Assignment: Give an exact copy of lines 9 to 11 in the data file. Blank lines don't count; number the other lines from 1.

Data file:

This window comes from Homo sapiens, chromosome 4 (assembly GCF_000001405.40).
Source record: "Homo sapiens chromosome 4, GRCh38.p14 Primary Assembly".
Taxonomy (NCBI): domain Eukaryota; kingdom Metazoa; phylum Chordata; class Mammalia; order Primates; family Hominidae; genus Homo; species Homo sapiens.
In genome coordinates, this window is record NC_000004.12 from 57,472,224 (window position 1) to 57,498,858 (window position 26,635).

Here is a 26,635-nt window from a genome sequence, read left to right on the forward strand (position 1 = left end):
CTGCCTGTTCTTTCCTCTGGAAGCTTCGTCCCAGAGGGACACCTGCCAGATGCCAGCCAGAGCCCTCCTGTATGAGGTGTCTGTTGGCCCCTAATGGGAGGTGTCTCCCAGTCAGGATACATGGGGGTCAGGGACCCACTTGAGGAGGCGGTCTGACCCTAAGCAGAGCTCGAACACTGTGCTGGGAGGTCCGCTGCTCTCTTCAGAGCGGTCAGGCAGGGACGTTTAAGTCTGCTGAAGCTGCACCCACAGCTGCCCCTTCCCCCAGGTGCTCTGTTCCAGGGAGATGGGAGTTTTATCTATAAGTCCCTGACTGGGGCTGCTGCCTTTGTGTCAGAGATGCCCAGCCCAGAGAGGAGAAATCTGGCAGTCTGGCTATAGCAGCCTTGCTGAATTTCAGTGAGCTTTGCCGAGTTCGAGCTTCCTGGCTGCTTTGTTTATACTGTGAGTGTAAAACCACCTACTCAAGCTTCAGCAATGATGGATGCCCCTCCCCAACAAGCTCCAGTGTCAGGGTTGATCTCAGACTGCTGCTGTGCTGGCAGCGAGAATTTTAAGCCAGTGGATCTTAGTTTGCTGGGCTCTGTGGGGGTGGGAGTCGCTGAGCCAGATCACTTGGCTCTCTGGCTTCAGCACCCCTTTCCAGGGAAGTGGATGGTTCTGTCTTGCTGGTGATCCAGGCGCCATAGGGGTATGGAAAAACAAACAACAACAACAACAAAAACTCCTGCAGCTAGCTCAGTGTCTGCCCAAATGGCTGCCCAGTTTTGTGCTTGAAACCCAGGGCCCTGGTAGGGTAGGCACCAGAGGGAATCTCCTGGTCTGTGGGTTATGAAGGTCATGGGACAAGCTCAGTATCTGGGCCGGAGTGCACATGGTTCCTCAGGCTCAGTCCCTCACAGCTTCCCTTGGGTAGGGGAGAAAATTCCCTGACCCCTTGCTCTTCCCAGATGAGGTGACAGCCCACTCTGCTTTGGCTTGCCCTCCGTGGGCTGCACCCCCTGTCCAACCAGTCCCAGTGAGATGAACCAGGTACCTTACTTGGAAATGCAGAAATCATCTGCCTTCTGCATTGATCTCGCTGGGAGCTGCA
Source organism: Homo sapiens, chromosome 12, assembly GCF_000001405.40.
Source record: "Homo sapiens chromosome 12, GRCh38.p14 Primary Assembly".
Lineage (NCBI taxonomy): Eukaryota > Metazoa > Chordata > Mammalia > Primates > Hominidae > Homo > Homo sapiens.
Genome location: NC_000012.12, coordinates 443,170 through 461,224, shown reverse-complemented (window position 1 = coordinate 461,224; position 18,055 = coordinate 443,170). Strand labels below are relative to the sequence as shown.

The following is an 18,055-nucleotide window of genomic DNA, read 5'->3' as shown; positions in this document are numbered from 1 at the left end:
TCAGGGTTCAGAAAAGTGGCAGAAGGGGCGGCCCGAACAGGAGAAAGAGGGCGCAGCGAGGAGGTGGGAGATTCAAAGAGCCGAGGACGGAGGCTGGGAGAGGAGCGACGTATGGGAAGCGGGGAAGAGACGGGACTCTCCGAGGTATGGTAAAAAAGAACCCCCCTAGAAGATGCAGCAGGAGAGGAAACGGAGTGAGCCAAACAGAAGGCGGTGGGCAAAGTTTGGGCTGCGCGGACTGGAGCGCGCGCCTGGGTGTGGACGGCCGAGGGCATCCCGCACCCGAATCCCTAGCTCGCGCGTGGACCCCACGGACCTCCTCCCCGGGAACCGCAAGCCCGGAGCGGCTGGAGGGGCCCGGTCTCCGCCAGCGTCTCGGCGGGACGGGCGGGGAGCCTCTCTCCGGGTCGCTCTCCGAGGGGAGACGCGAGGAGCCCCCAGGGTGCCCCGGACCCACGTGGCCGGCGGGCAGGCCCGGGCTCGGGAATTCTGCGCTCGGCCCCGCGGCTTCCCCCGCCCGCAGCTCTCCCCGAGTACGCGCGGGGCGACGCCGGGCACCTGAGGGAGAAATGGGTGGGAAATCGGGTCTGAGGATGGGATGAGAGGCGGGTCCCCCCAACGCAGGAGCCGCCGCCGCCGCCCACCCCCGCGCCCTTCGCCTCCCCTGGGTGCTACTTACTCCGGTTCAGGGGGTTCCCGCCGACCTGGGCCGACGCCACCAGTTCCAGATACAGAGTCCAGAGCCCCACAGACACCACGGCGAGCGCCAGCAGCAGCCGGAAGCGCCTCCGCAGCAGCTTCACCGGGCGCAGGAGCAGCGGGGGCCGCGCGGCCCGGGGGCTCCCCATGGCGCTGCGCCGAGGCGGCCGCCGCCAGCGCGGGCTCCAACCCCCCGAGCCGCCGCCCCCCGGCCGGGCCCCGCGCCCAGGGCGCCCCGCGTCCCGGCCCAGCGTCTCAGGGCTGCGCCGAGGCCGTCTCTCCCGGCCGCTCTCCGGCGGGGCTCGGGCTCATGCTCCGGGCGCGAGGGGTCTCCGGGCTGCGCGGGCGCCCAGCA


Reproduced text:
Lineage (NCBI taxonomy): Eukaryota > Metazoa > Chordata > Mammalia > Primates > Hominidae > Homo > Homo sapiens.
Genome location: NC_000012.12, coordinates 443,170 through 461,224, shown reverse-complemented (window position 1 = coordinate 461,224; position 18,055 = coordinate 443,170). Strand labels below are relative to the sequence as shown.

The following is an 18,055-nucleotide window of genomic DNA, read 5'->3' as shown; positions in this document are numbered from 1 at the left end: